Last week I had a great conversation with Roger Whitlock at Hoare Lea consulting engineers which raised an important question.
What’s the most important problem with poorly performing HVAC? Nobody likes wasting energy, but with energy bills at less than 5% of most companies’ revenue, it’s not that big a deal, right?
Because it turns out that a poor environment, particularly poorly controlled temperature, has a direct impact on productivity. And thus on the bottom line.
This is not new news. Studies since the 1970s have consistently demonstrated a link between performance and temperature.
Study 1 – A 2004 study in a call centre showing that temperatures above 25.4°C had the largest impact on productivity, beyond ventilation, CO2 levels and even staffing and shift length1
Study 2 – A 2009 laboratory study used a range of neurobehavioural tests to try and dig into the effects of temperature on more complex cognitive skills. The study found that motivated participants can maintain productivity for short periods (30 minutes) over temperature ranges between 19° – 32° c, and that moderate warmth can affect mental performance in some tasks, while cold temperatures can affect physical performance in other tasks.2
Study 3 – A 2004 office study showed a steady increase in keying (typing) rates from 20° – 25° and a decrease in errors.3
One temperature to rule them all?
A 2011 meta analysis of these papers and others shows a steady and pretty consistent relationship between workplace temperatures and loss of productivity, with a broadly neutral effect between 20 and 23°c and a loss of about 1% of productivity for every degree either side of 20 – 25%
Temperature’s impacts on productivity come in a range of effects – from routine tasks taking longer with more mistakes, all the way to increased rates of absenteeism.
So if you put all of these studies together do they give the final word on what is the best temperature for workplace productivity?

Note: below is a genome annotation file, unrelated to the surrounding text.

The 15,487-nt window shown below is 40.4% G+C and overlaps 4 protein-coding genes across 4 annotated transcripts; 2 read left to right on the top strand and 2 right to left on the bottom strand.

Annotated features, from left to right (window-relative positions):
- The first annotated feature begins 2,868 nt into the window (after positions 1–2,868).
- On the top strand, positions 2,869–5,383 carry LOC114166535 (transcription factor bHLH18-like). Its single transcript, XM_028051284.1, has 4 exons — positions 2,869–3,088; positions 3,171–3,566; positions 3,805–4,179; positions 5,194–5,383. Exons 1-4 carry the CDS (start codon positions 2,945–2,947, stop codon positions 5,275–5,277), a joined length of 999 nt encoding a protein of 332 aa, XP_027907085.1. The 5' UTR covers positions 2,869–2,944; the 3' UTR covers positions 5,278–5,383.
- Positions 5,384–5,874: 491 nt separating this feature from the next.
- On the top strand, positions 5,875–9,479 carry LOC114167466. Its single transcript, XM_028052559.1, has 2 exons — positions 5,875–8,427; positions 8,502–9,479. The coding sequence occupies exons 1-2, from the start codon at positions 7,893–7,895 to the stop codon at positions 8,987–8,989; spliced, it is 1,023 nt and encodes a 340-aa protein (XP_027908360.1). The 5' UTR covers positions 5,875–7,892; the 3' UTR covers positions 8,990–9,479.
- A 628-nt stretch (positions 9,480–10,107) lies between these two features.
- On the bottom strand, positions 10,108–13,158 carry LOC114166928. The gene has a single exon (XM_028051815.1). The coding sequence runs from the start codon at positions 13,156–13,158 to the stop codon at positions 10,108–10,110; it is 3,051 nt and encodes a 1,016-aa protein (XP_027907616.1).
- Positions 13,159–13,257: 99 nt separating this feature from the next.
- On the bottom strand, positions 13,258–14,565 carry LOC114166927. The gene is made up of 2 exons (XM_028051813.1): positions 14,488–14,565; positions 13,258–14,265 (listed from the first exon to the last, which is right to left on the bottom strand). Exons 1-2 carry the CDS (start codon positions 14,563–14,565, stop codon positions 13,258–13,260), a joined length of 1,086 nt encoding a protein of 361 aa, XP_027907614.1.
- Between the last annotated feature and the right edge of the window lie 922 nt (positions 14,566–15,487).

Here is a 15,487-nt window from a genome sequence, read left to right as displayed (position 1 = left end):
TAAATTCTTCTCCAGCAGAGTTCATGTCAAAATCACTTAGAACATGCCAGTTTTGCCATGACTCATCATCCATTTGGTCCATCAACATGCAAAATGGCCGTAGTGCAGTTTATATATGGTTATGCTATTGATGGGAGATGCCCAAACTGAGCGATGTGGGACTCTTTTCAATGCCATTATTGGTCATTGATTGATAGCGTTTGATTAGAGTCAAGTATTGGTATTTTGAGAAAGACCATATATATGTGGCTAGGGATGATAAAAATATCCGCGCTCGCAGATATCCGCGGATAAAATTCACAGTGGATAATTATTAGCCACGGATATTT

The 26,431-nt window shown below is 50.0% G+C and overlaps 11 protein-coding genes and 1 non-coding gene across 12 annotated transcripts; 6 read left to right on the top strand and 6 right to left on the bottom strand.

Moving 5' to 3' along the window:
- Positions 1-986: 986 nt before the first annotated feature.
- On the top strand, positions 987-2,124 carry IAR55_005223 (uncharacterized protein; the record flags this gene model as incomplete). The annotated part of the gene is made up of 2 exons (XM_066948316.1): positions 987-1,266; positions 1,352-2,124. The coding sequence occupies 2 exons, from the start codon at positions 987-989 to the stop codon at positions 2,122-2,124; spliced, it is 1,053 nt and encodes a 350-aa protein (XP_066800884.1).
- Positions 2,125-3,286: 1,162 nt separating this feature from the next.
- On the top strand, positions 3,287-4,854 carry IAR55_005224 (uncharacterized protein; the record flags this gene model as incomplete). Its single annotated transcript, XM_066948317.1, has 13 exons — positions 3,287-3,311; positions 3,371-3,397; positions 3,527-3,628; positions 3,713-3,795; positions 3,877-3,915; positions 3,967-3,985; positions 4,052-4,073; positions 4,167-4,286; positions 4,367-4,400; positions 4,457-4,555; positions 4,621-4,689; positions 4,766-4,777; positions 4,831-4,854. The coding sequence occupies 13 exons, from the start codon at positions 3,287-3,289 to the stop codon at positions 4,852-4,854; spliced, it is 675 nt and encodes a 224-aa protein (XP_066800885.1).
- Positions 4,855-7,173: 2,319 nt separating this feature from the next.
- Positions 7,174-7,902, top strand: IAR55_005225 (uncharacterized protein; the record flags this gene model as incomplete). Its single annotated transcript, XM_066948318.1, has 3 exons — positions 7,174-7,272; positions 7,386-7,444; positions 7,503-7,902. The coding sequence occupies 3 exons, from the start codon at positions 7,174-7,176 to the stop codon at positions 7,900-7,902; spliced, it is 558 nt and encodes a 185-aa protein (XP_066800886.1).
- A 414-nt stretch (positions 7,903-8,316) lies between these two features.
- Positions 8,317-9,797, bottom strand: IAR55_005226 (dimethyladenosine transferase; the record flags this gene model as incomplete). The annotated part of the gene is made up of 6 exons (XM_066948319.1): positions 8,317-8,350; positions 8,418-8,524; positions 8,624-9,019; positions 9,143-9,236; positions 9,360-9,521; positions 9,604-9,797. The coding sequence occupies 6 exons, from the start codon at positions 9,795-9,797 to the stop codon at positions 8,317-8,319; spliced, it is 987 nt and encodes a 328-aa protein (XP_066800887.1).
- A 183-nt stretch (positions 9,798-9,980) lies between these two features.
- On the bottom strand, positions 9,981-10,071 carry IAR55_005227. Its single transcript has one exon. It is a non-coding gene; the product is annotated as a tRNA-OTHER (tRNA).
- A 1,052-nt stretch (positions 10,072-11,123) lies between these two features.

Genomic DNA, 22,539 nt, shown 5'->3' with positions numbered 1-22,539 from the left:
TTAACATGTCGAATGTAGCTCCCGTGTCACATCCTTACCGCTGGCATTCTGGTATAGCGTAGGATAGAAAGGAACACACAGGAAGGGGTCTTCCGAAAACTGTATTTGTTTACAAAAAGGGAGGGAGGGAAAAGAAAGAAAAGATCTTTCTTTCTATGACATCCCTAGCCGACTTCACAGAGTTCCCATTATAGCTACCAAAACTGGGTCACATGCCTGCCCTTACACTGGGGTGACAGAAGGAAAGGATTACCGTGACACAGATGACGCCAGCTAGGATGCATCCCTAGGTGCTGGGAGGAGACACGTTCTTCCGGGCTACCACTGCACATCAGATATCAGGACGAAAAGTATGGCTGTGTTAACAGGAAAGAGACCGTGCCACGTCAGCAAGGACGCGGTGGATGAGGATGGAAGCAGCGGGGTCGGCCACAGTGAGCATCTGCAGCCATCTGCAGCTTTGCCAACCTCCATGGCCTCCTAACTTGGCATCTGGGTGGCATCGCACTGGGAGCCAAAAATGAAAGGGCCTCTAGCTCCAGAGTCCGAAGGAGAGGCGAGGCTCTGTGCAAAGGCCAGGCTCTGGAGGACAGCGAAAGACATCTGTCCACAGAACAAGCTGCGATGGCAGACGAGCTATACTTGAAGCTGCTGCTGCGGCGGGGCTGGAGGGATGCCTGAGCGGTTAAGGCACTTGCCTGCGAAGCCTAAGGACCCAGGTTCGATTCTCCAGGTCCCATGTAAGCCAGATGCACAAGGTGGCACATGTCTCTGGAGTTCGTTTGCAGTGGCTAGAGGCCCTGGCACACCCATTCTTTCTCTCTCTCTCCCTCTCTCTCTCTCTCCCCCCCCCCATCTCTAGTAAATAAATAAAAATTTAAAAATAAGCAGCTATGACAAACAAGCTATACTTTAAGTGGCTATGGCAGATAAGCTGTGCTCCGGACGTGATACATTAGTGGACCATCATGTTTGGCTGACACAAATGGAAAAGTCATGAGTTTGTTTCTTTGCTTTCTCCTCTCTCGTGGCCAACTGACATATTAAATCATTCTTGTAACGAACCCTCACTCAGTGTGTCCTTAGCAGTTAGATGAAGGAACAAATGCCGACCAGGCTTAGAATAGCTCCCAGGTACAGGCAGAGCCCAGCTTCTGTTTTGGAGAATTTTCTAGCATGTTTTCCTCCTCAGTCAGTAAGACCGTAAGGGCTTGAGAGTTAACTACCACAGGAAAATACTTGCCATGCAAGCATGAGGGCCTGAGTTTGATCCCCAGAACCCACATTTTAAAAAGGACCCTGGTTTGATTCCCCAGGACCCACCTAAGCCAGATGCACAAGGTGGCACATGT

Nearly – it seems there is a pretty narrow band where optimisation is likely to happen. They certainly make a strong case for taking temperature very seriously in any workplace, along with other factors in comfort like lighting, airflow and humidity. An important point here is that the subjects in most of these studies were properly randomised – different genders, wearing a range of clothing – meaning the results should carry over into a normal working population.
There’s a couple of points that aren’t clear yet. First the effect of acclimatisation. Does the external weather tend to increase peoples’ tolerance for higher or lower temperatures? With results from Helsinki to Florida, there does seem to be a small effect.
Secondly does this effect apply to all tasks? Many of the studies looked at administrative tasks where it’s possible to define how long something should take and what a mistake looks like. It’s obviously difficult to design similar tests for more creative or analytical work in realistic environments. But one big anecdotal clue here – there are very few offices where individual workers have complete control over their environments. The few that there are are in places where these workers produce extremely high value output and a mistake can be very expensive indeed – trading desks for example.
Getting temperature right in the real world
How does this fit with running conditioning systems in a truly efficient manner?
In a system where heating and cooling are split, the recommendation is to run a ‘dead band’ between the heating and the cooling to avoid them fighting. The heating is turned off at 20° and the cooling comes on at 24° for example. It’s clear from the research that the tighter you can keep the dead band, the more time your colleagues will spend in the productivity sweet spot.
And a tight dead band relies on tight control to avoid clashes between heating and cooling. If sensors are drifting over time, or the thermal load is higher than the original design, then buildings can be locked into a cycle of rapid heating/cooling that gives the worst of all worlds.
Reframing the temperature conversation
Nobody sets out to make an uncomfortable workplace. However maintaining the systems that keep our work comfortable is often treated as a low priority, because 1) there seems little quantifiable payback and 2) it is sometimes difficult to measure improvements. The result is that apathy takes hold and it becomes difficult to justify investment, especially where budgets are tight.
Perhaps it is time to reframe the conversations facilities managers have with the board. By producing evidence of better productivity (or raising awareness of the dangers of lost productivity) you can start to build a serious ROI for investing in better control.
For more ideas about how to measure productivity and temperature in your building without needing a scientific research grant, head over to our LinkedIn discussion on the Corporate Real Estate group.